Sora Rail Recipe


Every year near the end of August folks in my circle start talking about September 1 -- better known as dove season! They are always shocked when I tell them I won’t be out there on opening day. They are even more shocked when I tell them why. Dove hunters at the trailhead scratch their heads and look at me like I am trying to pull one over on them when I tell them, “No go ahead and hunt over there, I am hunting the marsh for sora rail!”

This little-known bird is not only fun to hunt; it is a joy to cook as well! Just as the hunt is extremely physically exerting and not for the faint of heart, the flavor of the sora rail is also on the wild side, with a deep richness and unique earth tones that the well-developed palate of the modern wild game connoisseur craves.

I have cooked them so many ways over the years, but I find they pair best with a simple seasonal salad. When the rail season is in full swing, my garden is typically putting out the first few acorn squash of the season, so I grab a few cloves of garlic put up in the pantry, pull a few onions and get to work.








3 cloves minced garlic.

1 tsp chili flakes.

1 tbs Cloves.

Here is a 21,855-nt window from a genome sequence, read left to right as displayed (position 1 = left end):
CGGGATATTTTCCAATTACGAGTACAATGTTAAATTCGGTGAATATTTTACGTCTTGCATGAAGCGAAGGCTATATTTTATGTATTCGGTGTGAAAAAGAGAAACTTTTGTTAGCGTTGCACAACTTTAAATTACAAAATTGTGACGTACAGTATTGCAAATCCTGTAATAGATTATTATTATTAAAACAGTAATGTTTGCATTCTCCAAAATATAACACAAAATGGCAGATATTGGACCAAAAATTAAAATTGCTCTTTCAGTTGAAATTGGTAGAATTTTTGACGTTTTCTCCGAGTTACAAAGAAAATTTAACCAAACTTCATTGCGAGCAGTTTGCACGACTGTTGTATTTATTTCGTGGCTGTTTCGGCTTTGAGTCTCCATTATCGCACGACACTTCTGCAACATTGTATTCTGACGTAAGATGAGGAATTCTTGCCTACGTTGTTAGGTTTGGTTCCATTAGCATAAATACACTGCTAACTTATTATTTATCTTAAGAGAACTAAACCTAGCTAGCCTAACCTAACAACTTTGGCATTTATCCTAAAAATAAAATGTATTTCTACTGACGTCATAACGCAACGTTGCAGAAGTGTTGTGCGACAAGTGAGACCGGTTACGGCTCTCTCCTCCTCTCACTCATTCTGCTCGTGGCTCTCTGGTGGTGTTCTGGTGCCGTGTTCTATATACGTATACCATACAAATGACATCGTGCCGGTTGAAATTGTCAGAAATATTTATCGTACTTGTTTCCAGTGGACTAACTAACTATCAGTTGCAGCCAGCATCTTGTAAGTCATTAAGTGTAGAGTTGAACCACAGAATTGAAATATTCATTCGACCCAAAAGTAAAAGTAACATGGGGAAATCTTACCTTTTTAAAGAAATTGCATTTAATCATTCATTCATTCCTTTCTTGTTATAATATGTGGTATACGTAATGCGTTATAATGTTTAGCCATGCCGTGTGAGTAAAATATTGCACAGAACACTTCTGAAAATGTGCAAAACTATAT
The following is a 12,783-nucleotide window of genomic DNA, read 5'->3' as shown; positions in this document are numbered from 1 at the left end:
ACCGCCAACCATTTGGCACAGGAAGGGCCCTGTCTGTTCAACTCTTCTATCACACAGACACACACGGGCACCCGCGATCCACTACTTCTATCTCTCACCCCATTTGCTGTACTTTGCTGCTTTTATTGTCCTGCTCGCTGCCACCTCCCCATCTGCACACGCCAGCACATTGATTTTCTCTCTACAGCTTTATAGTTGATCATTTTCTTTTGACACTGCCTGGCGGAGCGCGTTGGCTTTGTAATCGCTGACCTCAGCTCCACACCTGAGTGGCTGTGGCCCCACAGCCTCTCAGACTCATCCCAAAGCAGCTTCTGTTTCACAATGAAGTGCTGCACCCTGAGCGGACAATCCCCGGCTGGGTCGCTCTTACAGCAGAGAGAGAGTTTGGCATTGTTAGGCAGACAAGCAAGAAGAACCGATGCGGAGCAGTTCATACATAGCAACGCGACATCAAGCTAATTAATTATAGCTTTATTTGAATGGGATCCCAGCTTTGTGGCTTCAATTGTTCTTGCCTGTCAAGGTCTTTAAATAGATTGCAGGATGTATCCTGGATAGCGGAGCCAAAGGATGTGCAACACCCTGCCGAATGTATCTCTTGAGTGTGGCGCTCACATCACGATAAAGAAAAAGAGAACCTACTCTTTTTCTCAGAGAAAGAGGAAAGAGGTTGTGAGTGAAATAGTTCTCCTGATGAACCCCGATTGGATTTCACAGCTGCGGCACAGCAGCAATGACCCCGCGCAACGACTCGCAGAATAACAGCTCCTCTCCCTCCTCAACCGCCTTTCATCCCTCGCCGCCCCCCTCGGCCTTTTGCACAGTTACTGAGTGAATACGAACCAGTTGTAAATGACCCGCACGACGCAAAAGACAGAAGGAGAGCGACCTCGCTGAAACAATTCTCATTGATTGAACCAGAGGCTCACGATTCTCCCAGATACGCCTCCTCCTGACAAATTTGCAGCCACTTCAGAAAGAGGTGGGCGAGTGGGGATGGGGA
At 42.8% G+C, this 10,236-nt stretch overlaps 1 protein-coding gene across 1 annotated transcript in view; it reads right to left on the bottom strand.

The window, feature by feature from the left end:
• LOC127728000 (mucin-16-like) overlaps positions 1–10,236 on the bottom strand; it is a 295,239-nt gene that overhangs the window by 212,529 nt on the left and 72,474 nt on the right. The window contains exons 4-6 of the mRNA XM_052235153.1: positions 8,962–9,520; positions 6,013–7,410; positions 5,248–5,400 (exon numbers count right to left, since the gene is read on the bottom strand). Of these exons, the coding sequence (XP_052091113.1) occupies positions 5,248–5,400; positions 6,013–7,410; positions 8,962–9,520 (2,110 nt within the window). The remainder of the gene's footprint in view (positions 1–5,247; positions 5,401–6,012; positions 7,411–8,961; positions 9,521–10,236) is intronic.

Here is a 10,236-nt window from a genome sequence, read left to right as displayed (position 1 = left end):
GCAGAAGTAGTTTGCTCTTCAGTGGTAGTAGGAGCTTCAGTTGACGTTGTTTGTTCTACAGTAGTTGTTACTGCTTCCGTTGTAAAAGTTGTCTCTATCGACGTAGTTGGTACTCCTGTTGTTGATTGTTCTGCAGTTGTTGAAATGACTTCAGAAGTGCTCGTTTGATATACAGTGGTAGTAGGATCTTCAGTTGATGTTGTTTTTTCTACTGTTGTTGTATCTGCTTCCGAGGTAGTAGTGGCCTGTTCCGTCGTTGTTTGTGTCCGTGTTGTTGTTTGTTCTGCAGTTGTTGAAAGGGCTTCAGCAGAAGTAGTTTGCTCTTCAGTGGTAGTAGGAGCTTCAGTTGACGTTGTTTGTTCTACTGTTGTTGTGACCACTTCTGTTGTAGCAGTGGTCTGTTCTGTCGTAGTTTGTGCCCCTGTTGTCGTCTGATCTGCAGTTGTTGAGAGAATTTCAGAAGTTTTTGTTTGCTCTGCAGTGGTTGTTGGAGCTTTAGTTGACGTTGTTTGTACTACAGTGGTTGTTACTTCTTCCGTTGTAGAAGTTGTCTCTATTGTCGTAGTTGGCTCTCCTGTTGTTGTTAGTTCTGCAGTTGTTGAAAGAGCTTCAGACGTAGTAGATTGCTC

1/3 cup Tequila.

1 tbs agave syrup (or honey).





2 acorn squash cut into ½ inch slices tossed in olive oil.

Season with:

1 tsp Cinnamon

1/3 cup Brown Sugar

½ tsp Cayenne Pepper

1 tsp Ground Ginger


Salad green mix:

Balsamic vinegar


Pine nuts

Toasted pumpkin/squash seeds

Dried figs/cranberry



Cooking instructions:

  1. Either pluck and halve the birds with skin on or quarter up breast/legs if they are too banged up to pluck.
  2. Marinade the Rail for at least 30 minutes.
  3. Sear halved Rail skin side down in cast iron skillet for about 2-3 minutes per side, even less for skinless cuts, looking for medium doneness.
  4. Bake squash at 375 degrees for 20 minutes, flip squash and add 1 roughly chopped purple onion (any kind of onion will do) and continue baking for an additional 10-15 minutes.
  5. Mix in a chopped green salad (kale, spinach and chard are all great choices), some toasted squash/pumpkin seeds or pine nuts, dried fruit(dried figs if you can get them), drizzle with a little balsamic and you are ready to feast.
About Paul Keeven

Paul Keeven is the Missouri BHA Chairman. Born and raised in Missouri, Paul enjoys bringing new folks, and real food to the table.

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